Tuesday, May 15, 2007

Tool Time Reminder

Tueday, May 15, 2007

Way past 10 PM and gardening chores never seem to cease. I made a mistake to stretch out to watch the news just after supper and woke up at 9:30 in time to be reminded by Gail that I hadn't dug the hostas for two orders that have to go out tomorrow. Good thing our only neighbors are used to flashlights in the garden and night time expletives when I drop things in the dark.

Tonight's digging involved the last of the Raspberry Sorbet for this year and six American Sweetheart. I always run out of Raspberry Sorbet because it's a later flowering hosta with a great purple color that lasts. I'm going to have to spend some time and buy in a bunch and squirrel it away until I have a better supply. If you don't have one in your collection, buy it up when you see it.

One thing I do on these night time missions is leave tools where I shouldn't. This picture of my old spade fork laying in the Lysimachia nummularis 'aurea' represents poor behavior which I will regret. I know other gardeners are lazy about their tools too. Flat on the ground is a good way to ruin a wooden handled tool in a year or less. If you have to leave tools in the garden, buy the cheaper, plastic coated handles. These are typically guaranteed to last three years which means they will probably last two years but the cost is a little less than a good wooden handled tool.

We haven't had rain for over two weeks and today things changed a little. Although people at work made contrary comments, I think everyone knows how dry it is and how high the forest fire threat is. My man-made (that would be me) bog garden has begun to shrink and the vernal pool which usually is full of water into July has dropped two feet. When I cleaned out the little frog pond near the ligularia display garden I safely removed the various frogs eggs to a bucket and transported them to the vernal pool. I noticed most have hatched but now I have a bigger problem with the water going out of sight earlier than expected. Four days of good rain would make me happy.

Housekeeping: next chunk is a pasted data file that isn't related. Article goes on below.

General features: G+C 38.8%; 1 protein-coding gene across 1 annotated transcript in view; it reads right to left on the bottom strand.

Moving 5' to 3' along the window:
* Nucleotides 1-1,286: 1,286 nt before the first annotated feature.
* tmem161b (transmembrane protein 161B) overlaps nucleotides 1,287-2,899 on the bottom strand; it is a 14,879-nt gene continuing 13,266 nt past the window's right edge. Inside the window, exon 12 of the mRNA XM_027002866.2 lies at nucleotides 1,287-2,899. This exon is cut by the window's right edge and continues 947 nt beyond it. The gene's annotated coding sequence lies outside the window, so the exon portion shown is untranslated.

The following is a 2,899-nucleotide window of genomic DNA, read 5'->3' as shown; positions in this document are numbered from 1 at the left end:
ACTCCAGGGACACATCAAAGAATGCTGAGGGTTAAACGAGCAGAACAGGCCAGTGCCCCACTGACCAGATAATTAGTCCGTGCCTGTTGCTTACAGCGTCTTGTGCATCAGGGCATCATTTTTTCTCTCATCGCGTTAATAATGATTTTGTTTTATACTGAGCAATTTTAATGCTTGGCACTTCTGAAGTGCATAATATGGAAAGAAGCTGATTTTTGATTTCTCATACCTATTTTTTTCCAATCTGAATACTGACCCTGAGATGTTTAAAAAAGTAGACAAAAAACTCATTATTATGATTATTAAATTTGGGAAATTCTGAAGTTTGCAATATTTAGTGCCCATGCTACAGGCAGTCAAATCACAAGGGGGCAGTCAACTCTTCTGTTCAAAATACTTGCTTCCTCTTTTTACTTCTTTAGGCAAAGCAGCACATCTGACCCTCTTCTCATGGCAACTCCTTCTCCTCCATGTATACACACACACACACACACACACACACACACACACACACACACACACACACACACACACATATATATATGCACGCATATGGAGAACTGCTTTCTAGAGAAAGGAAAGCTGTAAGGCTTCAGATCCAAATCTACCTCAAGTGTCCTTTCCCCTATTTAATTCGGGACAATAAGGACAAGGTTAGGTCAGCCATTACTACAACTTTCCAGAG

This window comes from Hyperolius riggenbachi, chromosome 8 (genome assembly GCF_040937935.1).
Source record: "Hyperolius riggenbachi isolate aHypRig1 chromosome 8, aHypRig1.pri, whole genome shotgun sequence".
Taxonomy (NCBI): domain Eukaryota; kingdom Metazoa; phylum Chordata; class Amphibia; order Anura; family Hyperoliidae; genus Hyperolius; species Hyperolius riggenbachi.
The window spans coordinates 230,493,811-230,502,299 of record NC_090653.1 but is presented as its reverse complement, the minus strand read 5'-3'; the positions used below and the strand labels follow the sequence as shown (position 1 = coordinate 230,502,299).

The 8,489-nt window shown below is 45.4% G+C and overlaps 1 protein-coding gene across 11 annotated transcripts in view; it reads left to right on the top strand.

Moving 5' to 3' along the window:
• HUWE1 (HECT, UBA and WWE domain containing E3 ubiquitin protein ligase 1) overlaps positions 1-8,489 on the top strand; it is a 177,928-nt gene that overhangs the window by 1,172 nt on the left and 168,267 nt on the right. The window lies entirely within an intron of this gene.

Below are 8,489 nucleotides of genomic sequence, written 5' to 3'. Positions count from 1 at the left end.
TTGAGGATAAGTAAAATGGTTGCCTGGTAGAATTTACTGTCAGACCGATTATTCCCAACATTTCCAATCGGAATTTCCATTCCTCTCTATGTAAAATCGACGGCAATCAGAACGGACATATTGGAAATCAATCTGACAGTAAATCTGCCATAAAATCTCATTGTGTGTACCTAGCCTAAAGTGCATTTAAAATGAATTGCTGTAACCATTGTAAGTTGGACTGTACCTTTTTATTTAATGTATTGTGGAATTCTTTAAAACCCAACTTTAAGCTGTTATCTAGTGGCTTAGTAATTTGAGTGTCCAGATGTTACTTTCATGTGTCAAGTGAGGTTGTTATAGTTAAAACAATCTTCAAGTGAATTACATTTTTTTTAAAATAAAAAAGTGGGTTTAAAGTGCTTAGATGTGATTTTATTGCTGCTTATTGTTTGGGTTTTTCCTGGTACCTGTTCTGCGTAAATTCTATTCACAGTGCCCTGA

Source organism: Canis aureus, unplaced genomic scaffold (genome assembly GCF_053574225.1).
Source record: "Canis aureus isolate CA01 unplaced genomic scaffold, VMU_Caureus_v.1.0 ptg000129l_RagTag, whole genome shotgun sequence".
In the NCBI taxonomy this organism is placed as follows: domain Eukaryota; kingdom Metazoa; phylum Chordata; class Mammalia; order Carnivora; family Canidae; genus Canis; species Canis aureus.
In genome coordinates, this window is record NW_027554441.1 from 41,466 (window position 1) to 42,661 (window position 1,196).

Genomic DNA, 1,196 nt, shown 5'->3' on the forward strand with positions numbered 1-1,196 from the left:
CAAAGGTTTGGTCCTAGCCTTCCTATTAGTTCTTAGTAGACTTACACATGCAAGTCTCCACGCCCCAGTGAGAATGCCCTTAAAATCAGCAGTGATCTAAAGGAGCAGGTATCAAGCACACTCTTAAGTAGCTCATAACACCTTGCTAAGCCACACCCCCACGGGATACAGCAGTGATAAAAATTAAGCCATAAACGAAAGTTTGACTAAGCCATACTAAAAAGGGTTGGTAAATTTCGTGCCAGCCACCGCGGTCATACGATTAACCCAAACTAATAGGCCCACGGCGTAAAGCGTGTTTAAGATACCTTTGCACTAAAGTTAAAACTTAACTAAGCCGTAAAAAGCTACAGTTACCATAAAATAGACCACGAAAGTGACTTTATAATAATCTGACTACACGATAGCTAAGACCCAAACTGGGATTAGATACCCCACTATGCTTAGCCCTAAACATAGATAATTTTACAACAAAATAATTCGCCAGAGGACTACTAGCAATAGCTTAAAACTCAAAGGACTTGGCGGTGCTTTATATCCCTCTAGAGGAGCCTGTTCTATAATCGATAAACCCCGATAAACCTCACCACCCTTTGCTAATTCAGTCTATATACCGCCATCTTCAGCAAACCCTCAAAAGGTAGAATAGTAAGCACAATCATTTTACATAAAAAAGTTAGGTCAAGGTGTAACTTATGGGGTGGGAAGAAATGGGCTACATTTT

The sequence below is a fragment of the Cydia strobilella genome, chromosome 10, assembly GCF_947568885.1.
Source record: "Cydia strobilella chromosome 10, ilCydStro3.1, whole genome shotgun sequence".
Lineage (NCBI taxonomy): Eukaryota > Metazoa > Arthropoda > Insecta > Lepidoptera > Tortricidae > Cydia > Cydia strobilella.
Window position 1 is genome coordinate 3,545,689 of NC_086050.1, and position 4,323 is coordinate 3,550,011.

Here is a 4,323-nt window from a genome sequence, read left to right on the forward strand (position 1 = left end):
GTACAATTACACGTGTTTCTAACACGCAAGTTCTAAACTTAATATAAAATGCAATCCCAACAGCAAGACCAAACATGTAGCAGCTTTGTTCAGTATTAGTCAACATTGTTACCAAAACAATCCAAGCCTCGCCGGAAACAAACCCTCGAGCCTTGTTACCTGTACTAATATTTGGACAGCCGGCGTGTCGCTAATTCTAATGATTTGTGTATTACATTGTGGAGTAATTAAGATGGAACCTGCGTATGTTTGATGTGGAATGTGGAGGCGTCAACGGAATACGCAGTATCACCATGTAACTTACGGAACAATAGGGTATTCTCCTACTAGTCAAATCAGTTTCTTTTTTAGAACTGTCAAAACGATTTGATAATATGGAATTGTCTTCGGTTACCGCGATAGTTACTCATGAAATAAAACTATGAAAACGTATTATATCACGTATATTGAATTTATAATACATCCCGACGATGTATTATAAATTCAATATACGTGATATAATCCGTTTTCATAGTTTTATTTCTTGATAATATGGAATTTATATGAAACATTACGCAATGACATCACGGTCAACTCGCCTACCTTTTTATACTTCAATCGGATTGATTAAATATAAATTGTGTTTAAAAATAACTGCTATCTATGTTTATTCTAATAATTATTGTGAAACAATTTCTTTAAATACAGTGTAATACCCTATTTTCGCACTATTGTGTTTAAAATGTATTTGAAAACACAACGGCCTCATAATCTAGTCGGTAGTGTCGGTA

Spring chores continue here at Vermont Flower Farm. We had a great planting crew this year and finished up most of the work on Sunday. Gail and I are now digging plants from the garden and I have a lot of hosta dividing to do. With this rain I have to hustle because it's a bunch easier to divide hosta when they're first out of the ground than when they begin to unfurl. Yesterday I got the lower hosta garden limed and fertilized but it is far from what I'd like it to be. I have decided you can tell what kind of a gardener you were last year by the number and assortment of weeds you have growing this year. From this springs perspective, I was too busy last year and I will pay this year.

Writing from the mountain above Peacham Pond where 55 degrees is perfect encouragement for the frog pond chorus which I hope will sing me back to sleep.

Good gardening from the tired gardener!

George Africa

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